The process of delivering justice can be cumbersome. It often takes time. But it demands the respect of the citizens it serves.
We mention this because of the lingering, and perhaps growing, dissatisfaction with the federal corruption trial of former Nassau County Executive Edward Mangano and his wife, Linda. As the arbiter of what’s right and wrong, the process provided no resolution last week when U.S. District Court Judge Joan Azrack declared a mistrial.
Questions abound. Foreman Marc Tambassopoulos said after the trial he couldn’t continue to serve because some jurors wouldn’t change their minds; his note to that effect prompted Azrack’s action. He said the panel was leaning toward acquitting both defendants but was “more split” on Edward Mangano. But four other jurors told Newsday they were making progress on both Manganos and that a vote Thursday morning was 11-1 for convicting the former county executive on at least one charge. Was the foreman the one who would not change his mind? Did Azrack act too quickly, without polling jurors individually?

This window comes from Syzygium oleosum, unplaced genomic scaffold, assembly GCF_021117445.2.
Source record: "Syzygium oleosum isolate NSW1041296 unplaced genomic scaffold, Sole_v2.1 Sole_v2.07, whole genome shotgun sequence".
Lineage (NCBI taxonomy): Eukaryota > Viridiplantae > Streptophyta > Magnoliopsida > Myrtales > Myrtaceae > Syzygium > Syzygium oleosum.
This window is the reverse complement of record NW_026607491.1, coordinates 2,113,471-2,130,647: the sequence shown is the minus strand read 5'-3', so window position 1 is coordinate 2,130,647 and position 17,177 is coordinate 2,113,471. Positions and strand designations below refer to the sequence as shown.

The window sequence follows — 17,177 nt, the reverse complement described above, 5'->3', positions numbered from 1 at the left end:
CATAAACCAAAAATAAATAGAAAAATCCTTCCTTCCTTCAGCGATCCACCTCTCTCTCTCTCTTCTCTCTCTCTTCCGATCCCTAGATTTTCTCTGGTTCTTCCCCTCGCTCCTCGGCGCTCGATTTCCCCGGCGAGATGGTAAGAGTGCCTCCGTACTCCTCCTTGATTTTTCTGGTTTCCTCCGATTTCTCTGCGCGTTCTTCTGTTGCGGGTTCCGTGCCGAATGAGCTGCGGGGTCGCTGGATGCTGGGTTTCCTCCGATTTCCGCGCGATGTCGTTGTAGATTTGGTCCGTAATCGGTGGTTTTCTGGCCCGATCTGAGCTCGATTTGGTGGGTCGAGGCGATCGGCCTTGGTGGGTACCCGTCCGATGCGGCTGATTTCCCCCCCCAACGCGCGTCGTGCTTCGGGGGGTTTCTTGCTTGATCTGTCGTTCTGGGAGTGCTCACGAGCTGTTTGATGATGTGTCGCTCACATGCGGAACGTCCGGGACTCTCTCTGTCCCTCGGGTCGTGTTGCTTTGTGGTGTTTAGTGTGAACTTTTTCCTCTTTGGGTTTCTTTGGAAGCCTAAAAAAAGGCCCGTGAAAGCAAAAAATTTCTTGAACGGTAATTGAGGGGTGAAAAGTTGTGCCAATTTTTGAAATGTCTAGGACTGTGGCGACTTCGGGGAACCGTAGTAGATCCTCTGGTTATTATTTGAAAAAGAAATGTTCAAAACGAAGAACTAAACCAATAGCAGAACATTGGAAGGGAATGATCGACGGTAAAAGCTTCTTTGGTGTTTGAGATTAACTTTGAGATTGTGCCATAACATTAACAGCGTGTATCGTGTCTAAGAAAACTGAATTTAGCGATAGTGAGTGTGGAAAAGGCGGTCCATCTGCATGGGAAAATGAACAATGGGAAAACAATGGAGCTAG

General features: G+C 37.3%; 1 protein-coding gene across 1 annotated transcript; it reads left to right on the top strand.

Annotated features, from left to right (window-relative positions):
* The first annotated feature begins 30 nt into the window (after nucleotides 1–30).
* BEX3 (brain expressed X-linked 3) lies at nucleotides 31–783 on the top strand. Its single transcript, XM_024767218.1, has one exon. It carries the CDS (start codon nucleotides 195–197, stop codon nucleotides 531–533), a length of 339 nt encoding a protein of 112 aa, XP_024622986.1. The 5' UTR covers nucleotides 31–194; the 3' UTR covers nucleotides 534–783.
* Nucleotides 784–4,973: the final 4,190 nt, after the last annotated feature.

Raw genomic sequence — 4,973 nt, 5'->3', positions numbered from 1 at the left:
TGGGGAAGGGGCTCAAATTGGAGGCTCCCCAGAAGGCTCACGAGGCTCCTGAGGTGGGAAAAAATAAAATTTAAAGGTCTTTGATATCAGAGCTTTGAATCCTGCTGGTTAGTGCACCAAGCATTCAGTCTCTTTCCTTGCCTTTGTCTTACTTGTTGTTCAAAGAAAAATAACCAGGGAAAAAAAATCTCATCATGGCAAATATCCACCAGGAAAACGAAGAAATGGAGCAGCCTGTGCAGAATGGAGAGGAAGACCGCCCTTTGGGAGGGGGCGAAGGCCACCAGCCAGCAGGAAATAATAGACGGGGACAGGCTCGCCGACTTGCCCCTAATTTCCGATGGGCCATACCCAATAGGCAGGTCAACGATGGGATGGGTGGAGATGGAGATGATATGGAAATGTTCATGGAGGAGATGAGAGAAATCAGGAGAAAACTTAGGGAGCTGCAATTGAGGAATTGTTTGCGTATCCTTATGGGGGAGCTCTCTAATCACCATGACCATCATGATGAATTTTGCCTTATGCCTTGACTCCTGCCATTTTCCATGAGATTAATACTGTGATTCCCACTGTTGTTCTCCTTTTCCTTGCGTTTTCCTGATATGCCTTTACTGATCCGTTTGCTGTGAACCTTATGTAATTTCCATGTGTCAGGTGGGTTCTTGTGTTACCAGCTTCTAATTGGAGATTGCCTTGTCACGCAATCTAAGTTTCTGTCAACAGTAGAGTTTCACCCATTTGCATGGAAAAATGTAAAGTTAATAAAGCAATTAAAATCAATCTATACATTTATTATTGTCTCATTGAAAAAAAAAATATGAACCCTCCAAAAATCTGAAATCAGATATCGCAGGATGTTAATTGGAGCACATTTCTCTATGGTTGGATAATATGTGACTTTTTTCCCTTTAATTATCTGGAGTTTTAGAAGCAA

Prosecutors are determined to bring a second trial. They have interviewed jurors, which might help sharpen or narrow their case. New witnesses might be called. The defense, too, is better prepared. Co-defendant John Venditto, the former Oyster Bay Town supervisor who was acquitted earlier, faces a pending state corruption case on a different matter; we’ll know soon which trial will take place first.
Both trials will continue to shine a light on bad governance in Nassau and Oyster Bay. Another federal trial could provide clarity to dispel the current unease. But each of us must have faith in the process. Because the alternative is far worse. — The editorial board